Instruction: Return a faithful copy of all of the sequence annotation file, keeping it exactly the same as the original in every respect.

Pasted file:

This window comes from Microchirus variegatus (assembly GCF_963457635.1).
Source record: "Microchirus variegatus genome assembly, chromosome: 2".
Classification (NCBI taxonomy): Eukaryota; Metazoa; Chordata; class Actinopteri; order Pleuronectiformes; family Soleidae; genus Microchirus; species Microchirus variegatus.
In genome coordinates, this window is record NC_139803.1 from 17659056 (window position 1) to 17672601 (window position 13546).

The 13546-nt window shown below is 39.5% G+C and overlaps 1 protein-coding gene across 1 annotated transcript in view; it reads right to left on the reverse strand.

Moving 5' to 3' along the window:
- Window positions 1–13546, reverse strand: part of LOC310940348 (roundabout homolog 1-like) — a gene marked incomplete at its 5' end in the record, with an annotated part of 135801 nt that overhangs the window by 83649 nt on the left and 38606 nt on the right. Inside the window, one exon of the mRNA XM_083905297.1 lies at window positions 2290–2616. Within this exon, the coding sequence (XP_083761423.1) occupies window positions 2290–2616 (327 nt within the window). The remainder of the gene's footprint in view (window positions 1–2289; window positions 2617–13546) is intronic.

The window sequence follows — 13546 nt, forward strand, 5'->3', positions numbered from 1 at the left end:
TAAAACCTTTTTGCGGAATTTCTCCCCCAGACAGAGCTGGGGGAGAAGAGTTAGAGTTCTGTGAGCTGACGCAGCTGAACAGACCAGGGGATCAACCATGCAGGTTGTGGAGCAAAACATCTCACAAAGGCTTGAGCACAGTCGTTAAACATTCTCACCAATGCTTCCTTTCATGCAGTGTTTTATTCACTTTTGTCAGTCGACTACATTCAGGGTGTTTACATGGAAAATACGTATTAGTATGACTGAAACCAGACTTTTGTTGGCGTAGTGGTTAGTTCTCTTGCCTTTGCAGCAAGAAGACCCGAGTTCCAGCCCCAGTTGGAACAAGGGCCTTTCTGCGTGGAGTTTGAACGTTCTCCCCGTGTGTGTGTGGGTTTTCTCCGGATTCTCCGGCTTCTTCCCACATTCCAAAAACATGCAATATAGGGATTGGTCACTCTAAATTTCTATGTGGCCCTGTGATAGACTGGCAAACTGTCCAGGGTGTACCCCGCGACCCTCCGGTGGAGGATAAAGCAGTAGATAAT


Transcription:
This window comes from Microchirus variegatus (assembly GCF_963457635.1).
Source record: "Microchirus variegatus genome assembly, chromosome: 2".
Classification (NCBI taxonomy): Eukaryota; Metazoa; Chordata; class Actinopteri; order Pleuronectiformes; family Soleidae; genus Microchirus; species Microchirus variegatus.
In genome coordinates, this window is record NC_139803.1 from 17659056 (window position 1) to 17672601 (window position 13546).

The 13546-nt window shown below is 39.5% G+C and overlaps 1 protein-coding gene across 1 annotated transcript in view; it reads right to left on the reverse strand.

Moving 5' to 3' along the window:
- Window positions 1–13546, reverse strand: part of LOC310940348 (roundabout homolog 1-like) — a gene marked incomplete at its 5' end in the record, with an annotated part of 135801 nt that overhangs the window by 83649 nt on the left and 38606 nt on the right. Inside the window, one exon of the mRNA XM_083905297.1 lies at window positions 2290–2616. Within this exon, the coding sequence (XP_083761423.1) occupies window positions 2290–2616 (327 nt within the window). The remainder of the gene's footprint in view (window positions 1–2289; window positions 2617–13546) is intronic.

The window sequence follows — 13546 nt, forward strand, 5'->3', positions numbered from 1 at the left end:
TAAAACCTTTTTGCGGAATTTCTCCCCCAGACAGAGCTGGGGGAGAAGAGTTAGAGTTCTGTGAGCTGACGCAGCTGAACAGACCAGGGGATCAACCATGCAGGTTGTGGAGCAAAACATCTCACAAAGGCTTGAGCACAGTCGTTAAACATTCTCACCAATGCTTCCTTTCATGCAGTGTTTTATTCACTTTTGTCAGTCGACTACATTCAGGGTGTTTACATGGAAAATACGTATTAGTATGACTGAAACCAGACTTTTGTTGGCGTAGTGGTTAGTTCTCTTGCCTTTGCAGCAAGAAGACCCGAGTTCCAGCCCCAGTTGGAACAAGGGCCTTTCTGCGTGGAGTTTGAACGTTCTCCCCGTGTGTGTGTGGGTTTTCTCCGGATTCTCCGGCTTCTTCCCACATTCCAAAAACATGCAATATAGGGATTGGTCACTCTAAATTTCTATGTGGCCCTGTGATAGACTGGCAAACTGTCCAGGGTGTACCCCGCGACCCTCCGGTGGAGGATAAAGCAGTAGATAAT